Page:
How do you replenish the materials used by nanites when they're doing something?
Alternative thought, you don't.
The nanites are the materials.
At least when it comes to producing something - either a finished product, or the materials for a later finished product. This wouldn't work when you want to do something other than manufacture, but I'm struggling to think of uses for nanites that isn't in some way 'eat things' and/or 'make things'.
Replenishing materials becomes a non-issue as this answer is the answer to the question of how do you manufacture nanites in the first place?
I can think of two plausible nanite life-cycles. The end result is largely the same, but the order of things is swapped around slightly.
- You feed your nanites, much like you feed biological cells. They grow large and flabby.
- The nanites undergo binary cell fission.
- You encourage half of your nanites to attach themselves onto the surface of the thing being built.
- The nanites, using the same internal machinery used to initially build themselves, start unbuilding themselves and attaching those molecules to what's being built.
- Split your nanites into two groups.
Feed both so they're large and flabby.
2.1. Encourage one group to attach themselves onto the surface of the thing being built. It's obvious what happens here.
2.2. Let the other group undergo binary cell fission.
Feeding, and manufacture are both going to produce waste. Needless to say that they'll be both messy eaters and inefficient builders. The above life-cycles have the advantage of being able to separate apart the two processes. This allows us to supply the nanites with resources without interfering with the work they'll do, and tailor clean up measures accordingly.
But it comes at the cost of having to manage them. And this is a control problem.
Controlling large numbers of very small things is going to be imprecise. You won't be able to select a single nanite and direct it to a specific location. You'll be relying on swarm behaviour. Splitting nanites into groups is the easier task; if you can instruct them to form a large blob, then mechanical separation is the order of the day.
If nanites naturally like being somewhat close to each other, then they will form a blob, but you can't control the location of the blob.
Avoidance of light is a good way to direct them around as it works in liquid (caveat:transparent liquids) and with cleverly placed orthogonal lights can work in 3D and make paths to guide them.
The hard part is telling the little blighters when it's time to turn themselves into stuff. This is hard for two reasons; the thing you're building something might be something like a computer CPU that has lots of specific and precisely placed elements, and you don't want your nanites to incorrectly start building too early.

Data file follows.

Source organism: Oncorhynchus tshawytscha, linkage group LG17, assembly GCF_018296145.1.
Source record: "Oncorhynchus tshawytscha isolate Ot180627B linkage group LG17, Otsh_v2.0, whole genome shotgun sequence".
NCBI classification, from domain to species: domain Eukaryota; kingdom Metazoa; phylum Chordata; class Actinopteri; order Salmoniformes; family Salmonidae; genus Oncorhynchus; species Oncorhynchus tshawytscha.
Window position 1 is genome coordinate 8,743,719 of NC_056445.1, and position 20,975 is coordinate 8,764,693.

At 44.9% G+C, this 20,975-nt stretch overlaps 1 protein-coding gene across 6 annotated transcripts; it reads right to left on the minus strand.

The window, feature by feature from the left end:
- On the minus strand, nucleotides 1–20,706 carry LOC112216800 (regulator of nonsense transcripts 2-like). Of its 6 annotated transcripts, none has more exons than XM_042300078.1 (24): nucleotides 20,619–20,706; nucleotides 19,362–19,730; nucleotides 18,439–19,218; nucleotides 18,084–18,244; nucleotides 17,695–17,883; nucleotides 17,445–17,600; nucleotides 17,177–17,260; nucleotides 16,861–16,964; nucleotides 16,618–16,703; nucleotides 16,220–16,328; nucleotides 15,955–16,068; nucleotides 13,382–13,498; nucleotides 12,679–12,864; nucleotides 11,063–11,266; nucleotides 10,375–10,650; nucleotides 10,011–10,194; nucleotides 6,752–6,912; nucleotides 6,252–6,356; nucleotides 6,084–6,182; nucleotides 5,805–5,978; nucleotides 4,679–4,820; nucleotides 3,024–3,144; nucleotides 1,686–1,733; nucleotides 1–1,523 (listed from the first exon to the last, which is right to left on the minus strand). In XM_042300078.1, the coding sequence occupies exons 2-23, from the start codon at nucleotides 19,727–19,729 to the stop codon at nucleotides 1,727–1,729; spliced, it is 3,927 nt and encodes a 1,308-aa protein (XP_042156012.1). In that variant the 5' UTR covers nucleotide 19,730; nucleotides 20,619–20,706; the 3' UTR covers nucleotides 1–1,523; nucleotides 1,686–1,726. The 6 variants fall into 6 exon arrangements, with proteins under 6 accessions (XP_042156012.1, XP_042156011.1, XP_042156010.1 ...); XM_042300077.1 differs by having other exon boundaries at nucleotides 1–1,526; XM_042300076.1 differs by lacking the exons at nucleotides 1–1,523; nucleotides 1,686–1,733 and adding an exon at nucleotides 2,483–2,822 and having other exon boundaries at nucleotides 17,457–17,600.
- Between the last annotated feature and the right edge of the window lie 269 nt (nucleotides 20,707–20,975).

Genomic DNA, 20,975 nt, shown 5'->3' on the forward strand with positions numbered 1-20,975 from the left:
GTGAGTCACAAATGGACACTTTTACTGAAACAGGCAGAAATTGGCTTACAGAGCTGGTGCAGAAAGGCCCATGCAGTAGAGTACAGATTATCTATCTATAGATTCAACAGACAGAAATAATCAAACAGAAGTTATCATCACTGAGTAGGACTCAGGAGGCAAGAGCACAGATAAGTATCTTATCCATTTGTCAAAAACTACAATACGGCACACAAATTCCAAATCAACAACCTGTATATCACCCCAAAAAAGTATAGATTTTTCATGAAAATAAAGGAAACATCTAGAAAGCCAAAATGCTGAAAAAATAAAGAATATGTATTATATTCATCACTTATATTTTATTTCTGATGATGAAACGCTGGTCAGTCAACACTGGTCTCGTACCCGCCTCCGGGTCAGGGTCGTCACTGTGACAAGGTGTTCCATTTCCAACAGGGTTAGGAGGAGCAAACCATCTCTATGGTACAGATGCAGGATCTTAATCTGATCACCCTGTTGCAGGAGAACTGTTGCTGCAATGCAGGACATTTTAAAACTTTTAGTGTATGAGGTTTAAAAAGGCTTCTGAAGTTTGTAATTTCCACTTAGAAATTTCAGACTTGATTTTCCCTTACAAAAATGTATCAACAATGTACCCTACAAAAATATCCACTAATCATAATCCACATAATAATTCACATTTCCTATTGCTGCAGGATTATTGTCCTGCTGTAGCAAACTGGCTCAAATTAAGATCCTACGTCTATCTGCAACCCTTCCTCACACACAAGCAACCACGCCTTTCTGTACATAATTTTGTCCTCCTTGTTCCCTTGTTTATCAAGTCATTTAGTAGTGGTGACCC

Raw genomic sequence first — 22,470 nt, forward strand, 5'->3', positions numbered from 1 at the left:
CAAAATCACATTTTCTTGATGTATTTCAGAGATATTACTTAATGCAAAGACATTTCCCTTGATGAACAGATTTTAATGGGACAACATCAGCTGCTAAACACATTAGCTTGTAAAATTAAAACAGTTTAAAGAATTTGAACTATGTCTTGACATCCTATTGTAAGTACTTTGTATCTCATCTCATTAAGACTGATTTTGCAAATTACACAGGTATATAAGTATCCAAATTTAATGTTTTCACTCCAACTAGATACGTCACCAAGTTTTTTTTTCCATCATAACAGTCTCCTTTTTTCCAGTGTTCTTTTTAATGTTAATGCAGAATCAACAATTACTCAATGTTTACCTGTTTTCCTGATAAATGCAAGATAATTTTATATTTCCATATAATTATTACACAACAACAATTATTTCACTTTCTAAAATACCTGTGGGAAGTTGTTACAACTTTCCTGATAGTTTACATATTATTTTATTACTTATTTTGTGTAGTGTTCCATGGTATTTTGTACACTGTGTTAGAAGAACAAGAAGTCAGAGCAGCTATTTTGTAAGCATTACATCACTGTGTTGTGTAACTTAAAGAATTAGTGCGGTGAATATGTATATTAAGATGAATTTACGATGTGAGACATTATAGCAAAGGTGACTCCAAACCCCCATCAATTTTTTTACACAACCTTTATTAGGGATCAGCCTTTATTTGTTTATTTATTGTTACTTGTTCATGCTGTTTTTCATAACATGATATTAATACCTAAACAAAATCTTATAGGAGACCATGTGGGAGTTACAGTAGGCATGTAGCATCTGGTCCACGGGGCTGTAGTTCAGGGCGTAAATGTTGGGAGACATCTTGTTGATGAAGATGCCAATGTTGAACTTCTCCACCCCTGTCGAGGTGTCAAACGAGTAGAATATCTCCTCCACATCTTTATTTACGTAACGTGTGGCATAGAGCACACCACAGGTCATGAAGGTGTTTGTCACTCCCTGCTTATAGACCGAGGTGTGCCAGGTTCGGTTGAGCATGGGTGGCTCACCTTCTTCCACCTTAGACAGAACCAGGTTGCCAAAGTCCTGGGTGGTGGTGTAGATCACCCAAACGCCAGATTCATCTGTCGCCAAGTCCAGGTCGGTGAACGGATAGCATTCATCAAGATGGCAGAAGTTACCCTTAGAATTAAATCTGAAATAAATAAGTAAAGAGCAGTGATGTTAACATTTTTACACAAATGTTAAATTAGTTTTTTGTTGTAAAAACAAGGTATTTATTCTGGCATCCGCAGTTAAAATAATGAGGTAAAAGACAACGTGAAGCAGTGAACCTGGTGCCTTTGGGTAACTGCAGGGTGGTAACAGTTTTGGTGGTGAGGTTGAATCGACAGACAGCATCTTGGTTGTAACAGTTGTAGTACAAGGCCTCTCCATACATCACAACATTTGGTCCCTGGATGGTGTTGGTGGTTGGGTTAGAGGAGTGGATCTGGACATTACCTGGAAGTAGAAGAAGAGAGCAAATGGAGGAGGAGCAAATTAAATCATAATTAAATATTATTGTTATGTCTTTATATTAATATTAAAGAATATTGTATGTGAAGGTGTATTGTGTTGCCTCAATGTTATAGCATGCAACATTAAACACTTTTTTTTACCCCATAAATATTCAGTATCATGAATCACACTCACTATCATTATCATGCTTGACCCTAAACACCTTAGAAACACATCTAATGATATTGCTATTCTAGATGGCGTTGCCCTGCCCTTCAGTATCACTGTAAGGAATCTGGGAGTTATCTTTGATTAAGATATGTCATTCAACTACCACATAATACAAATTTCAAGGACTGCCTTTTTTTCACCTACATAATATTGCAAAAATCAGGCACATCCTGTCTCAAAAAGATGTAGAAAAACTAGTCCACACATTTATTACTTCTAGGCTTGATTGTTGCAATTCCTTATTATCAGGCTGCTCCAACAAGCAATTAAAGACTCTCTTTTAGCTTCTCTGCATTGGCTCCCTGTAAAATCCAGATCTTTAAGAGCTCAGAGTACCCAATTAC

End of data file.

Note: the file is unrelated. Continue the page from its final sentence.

The signal to build, and what to build into needs to be very salient.
Nanites won't have access to their x, y, z coordinates. So take inspiration from biology and use combinations chemical signals. Emit a chemical from one end of your product, and another from the far end. Give the nanites a sense of smell. The ratio of one chemical to the other can infer position, and hence what the nanite should turn into. This has the added benefit of no-smells-equals-no-construction.
Now, dealing with the waste. The waste, obviously, is the left-over parts of the nanites that weren't used.
Wastes come in two types: soluble, and non-soluble. Soluble wastes will disperse throughout your liquid. If these wastes can be consumed by the nanites, then you're golden as they'll filter out and recycle them.
Soluble wastes are a problem to the health of your nanites as they'll likely change the pH levels of the liquid. They'll react with the nanite food, the nanites themselves, or both.
Non-soluble wastes will effect the turbidity of the liquid - which may influence your ability to control the nanites. Turbid water is treated two ways; mechanically, through filtration, and chemically through reagents. Both of these could be harmful to nanites. A work-around would be to heard all the nanites to another tank/vat/etc, and process the waste separately. Always having one operating vat, and one vat being cleaned.
Using @Magnanimancer's idea of having another variety of nanite that cleans the water is a nice idea. It allows you to have a mechanical process in-situ that doesn't harm the other nanites. Suppose you have a nanite that can sense two things; the presense of other nanites, and the turbidity of the water.
If there are few nanites around; feed and multiply.
If there are many; don't.
If there's junk floating in the water, grab hold of it, don't let go, and sink to the bottom of the vat.